The respondent submits the cost-sharing covenant is binding on the petitioner. Relying primarily upon English jurisprudence, the respondent contends that two common law exceptions to the Austerberry Rule exist and should apply in this case. Relying on Ontario jurisprudence, it also submits the covenant is binding because the grant of easement (the right to use the parkade) is conditional on the users assuming the positive obligation to pay to maintain it. In other words, the obligation to pay is binding because, as a matter of construction, it is part of and limits the scope of the grant.
While the decision in this case is noteworthy for its extensive review of general principles on judicial precedent, and of English and Ontarian cases, in the end it all came down to following the two BC Supreme Court decisions noted earlier. But the court also made some broader comments on this issue and its relation to strata-property law worthy of note:
In my view, the respondent is swimming against a strong current of precedent and policy. Though the courts in England recognize a benefit and burden principle and the Ontario Court of Appeal recognizes a conditional grant principle, trial courts in British Columbia have thus far refused to follow suit. Until our Court of Appeal holds otherwise, this is a compelling enough reason to decline to recognize some type of modification to the Austerberry Rule in this case, whether characterized as an exception or a principle.
As well, I think this is a poor case in which to argue for a major change to the common law in British Columbia. The petitioner correctly points out the surrounding context of the consumer protection provisions in the SPA. The respondent could have used the SPA’s separate sections model, but chose not to because it did not want the residential strata owners to overwhelm the others owners in a mixed-use building. The respondent made this choice, presumably with legal advice and knowledge that positive covenants are not enforceable against a successor in title. The respondent has now encountered difficulties as a result of its approach and asks this Court to intervene, not only on its behalf, but in a manner that could disrupt commercial relations in British Columbia more broadly.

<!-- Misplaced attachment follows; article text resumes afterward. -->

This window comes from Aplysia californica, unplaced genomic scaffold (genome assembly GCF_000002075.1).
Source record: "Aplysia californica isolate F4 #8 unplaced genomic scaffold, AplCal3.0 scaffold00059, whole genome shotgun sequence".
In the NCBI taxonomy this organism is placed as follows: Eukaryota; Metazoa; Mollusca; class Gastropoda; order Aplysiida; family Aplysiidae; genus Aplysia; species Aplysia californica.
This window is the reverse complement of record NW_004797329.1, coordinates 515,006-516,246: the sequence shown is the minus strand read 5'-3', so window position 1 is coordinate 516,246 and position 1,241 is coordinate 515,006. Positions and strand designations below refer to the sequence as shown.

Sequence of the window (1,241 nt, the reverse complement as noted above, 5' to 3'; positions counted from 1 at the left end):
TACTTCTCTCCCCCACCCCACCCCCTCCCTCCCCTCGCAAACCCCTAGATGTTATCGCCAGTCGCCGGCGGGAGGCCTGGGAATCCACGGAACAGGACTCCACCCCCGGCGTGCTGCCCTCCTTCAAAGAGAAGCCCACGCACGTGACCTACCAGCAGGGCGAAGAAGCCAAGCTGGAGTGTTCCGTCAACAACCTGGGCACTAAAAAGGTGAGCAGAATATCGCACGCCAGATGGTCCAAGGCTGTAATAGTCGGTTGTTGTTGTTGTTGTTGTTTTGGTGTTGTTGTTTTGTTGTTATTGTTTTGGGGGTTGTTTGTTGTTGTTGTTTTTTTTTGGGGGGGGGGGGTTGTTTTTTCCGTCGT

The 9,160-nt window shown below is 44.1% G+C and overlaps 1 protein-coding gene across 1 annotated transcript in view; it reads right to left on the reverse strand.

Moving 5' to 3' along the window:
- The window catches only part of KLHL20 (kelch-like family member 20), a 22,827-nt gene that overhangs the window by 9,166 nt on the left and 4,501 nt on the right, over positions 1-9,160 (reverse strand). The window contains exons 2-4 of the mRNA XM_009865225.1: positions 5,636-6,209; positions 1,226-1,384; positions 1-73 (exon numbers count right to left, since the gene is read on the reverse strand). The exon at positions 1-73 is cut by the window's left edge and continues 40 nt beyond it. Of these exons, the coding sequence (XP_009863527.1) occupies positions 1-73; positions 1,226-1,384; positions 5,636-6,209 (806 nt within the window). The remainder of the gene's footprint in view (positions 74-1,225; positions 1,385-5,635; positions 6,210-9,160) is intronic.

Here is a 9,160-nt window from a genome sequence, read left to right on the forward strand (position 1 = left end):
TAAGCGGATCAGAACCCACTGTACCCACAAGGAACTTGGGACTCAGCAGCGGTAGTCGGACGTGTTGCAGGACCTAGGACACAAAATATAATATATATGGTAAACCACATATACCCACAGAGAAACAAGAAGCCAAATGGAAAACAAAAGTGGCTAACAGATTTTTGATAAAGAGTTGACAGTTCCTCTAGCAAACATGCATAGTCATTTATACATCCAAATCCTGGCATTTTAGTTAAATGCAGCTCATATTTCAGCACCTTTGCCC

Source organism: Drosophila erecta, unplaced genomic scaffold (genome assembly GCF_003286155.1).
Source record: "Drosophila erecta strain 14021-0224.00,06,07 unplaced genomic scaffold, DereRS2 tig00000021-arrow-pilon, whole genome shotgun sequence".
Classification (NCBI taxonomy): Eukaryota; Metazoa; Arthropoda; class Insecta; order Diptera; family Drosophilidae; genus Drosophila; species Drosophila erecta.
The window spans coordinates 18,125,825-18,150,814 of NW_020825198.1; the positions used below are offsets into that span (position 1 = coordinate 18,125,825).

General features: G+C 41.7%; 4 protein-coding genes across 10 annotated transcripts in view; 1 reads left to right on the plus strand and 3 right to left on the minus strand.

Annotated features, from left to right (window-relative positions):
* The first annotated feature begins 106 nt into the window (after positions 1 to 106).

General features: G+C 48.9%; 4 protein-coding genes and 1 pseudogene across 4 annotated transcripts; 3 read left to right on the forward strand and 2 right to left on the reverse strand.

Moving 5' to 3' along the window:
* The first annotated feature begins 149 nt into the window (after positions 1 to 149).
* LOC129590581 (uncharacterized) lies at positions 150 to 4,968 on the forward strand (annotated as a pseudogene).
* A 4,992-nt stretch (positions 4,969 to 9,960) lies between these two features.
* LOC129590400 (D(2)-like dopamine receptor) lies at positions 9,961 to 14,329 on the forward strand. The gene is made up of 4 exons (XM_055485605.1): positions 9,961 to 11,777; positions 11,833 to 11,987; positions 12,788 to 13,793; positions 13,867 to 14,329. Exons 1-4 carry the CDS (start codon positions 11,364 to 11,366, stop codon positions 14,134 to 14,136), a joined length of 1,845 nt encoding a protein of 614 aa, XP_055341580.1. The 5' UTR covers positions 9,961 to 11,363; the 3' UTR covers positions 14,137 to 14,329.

Another important feature of this case is that it does not concern a positive covenant contained in an agreement originally entered into by two arms-length entities. Rather, JHV entered into an Easement Agreement with itself, created the successor in title to that agreement and now asks the Court to declare that the successor in title is bound by the agreement’s positive covenants. The cases the respondent cites to support its positions are distinguishable on this basis. The potential pointed to by the respondent that by not enforcing the positive covenant, the Court would be permitting the petitioner to use the parkade without paying for it is speculation and does not, in my view, form a sufficient basis to recognize some form of exception to the Austerberry Rule fundamentally changing the common law. As many other courts have held, if there is to be some reform to the Austerberry Rule, it must come from the legislature, not the courts.
In the result, the court held that “the petitioner is entitled to a declaration that it is not bound by any of the positive covenants of easement registered with the Land Titles Office on December 24, 2010 under registration numbers BB1301520 and BB1301701.”